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While no one is out and about shaking hands, Democratic candidates who have announced to replace State Senator John Sapien, not seeking re-election to the Senate District 9 seat, are Ben Rodefer, Kevin Lucero and Brenda McKenna of Corrales.
Senate District 9 covers all of Corrales, Placitas, Bernalillo, Algodones and parts of Rio Rancho and Sandia Pueblo.
Democrat Jodilynn Ortiz of Placitas recently withdrew from consideration, claiming in a statement that “…one of my opponents, Brenda McKenna and her team, challenged some of the signatures in my nomination petition form, and because of that, a judge decided that I did not meet the minimum requirement to have my name appear on the ballot.”
McKenna responded that her “campaign team looked at Ms. Ortiz’s signatures and she only filed 180 signatures (the threshold was 176). The rest of the candidates in SD-9 filed over 300. When we looked at who signed her petitions there were several registered Republicans and many people who signed from outside of District 9. All candidates for office have to abide by the same rules and the judge agreed.”
She added that she, “along with wonderful volunteers, worked hard to secure over 300 signatures and I will work with the same tenacity for the people of District 9.”
McKenna had just posted on her campaign website an endorsement by Congresswoman Deb Haaland, representing New Mexico House District-1, for whom McKenna has worked as a field representative. Haaland said in part, “I’m excited to endorse Brenda McKenna for State Senate. Brenda is a lifelong Democrat and proud Pueblo woman. I’ve seen her work ethic and determination firsthand. I know Brenda will fight for all of us in the State Senate.”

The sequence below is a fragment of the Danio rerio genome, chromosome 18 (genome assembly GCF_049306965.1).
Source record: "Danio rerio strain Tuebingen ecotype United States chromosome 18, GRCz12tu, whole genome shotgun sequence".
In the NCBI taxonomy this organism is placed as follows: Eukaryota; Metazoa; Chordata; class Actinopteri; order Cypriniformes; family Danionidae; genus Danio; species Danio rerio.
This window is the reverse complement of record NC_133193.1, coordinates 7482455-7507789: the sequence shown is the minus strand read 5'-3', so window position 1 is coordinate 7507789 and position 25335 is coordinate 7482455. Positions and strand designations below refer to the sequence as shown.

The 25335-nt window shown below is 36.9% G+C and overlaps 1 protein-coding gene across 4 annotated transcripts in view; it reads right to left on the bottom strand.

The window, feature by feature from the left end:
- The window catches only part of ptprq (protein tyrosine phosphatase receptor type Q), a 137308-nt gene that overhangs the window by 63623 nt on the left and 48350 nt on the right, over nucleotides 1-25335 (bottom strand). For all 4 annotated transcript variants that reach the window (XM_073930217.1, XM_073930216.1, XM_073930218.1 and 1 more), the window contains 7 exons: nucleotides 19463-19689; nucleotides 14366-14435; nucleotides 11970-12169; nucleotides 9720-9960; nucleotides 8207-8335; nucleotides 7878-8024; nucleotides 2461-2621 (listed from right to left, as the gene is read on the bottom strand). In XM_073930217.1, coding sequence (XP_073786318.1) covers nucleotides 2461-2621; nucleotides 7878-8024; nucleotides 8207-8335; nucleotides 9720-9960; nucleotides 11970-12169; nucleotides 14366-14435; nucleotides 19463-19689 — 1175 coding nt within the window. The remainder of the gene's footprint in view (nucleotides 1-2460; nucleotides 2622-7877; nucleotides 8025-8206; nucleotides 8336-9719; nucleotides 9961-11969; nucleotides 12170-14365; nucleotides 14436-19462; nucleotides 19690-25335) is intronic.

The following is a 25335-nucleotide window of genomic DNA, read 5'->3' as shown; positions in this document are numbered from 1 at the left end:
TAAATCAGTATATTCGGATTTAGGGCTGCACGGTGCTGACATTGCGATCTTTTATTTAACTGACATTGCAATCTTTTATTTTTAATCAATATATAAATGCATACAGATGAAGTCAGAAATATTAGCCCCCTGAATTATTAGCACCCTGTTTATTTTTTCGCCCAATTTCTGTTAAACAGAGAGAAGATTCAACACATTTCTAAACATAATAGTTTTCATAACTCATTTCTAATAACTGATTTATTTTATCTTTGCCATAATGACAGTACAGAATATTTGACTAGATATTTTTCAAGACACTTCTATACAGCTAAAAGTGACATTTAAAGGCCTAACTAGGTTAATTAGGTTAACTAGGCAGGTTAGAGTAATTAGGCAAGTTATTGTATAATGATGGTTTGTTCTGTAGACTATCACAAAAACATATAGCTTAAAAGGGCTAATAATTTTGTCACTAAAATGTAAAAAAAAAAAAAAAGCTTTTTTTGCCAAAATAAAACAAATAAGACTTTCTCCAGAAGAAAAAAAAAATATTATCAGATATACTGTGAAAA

As Ortiz withdrew from the District 9 primary race, she endorsed Rodefer. “I will be supporting Ben Rodefer as I believe he is the progressive voice of the remaining candidates in this race.”

Rodefer served in the N.M. House of Representatives from 2008 to 2010, and twice was president of the Renewable Energy Industries Association of New Mexico. While  in the state legislature, he was rated as voting 100 percent with the Conservation Voters of New Mexico, the Sierra Club and animal protection advocates.
He has founded several companies, including the solar energy firm Rio Grande Renewables, GoBox Software and Vibeway Games. He grew up in Corrales.
Lucero, a member of the Corrales Village Council, is a fourth-generation rancher/farmer in northern Sandoval County, “who grew up in Sandoval County and knows Senate District 9. He has 27 years of public service experience in city, county and state government.” He has had a career in law enforcement.
Republicans seeking the District 9 seat include Tania Dennis of Corrales, described as a business owner and member of the board of Family Promise of ABQ, a transitional shelter for homeless families. taniadennisfornm.com/
John Stahlman Clark of Placitas is also listed as running, but appears to have no web or Facebook presence.
Bridget E. Condon of Rio Rancho has worked for former Congressman Steve Pearce, and also the New Mexico Chamber of Commerce.
The 2020 primary is June 2. For those interested in voting absentee, visit the N.M. Secretary of State’s website. You may request such a ballot through May 28.
The Republican Party of NM, as well as Republican House and Senate caucuses, filed a motion March 31 to block the mail-in effort for the June primaries. The State Supreme Court set a hearing on this for April 14.
Long-time Corrales Republican Jane Powdrell-Culbert survived a challenge to her petitions last month in her bid for re-election to represent N.M. House District 44. She has no opposition in the June 2 Republican primary, although she will face Democrat Gary Tripp and Libertarian Jeremy Myers in November’s general election.

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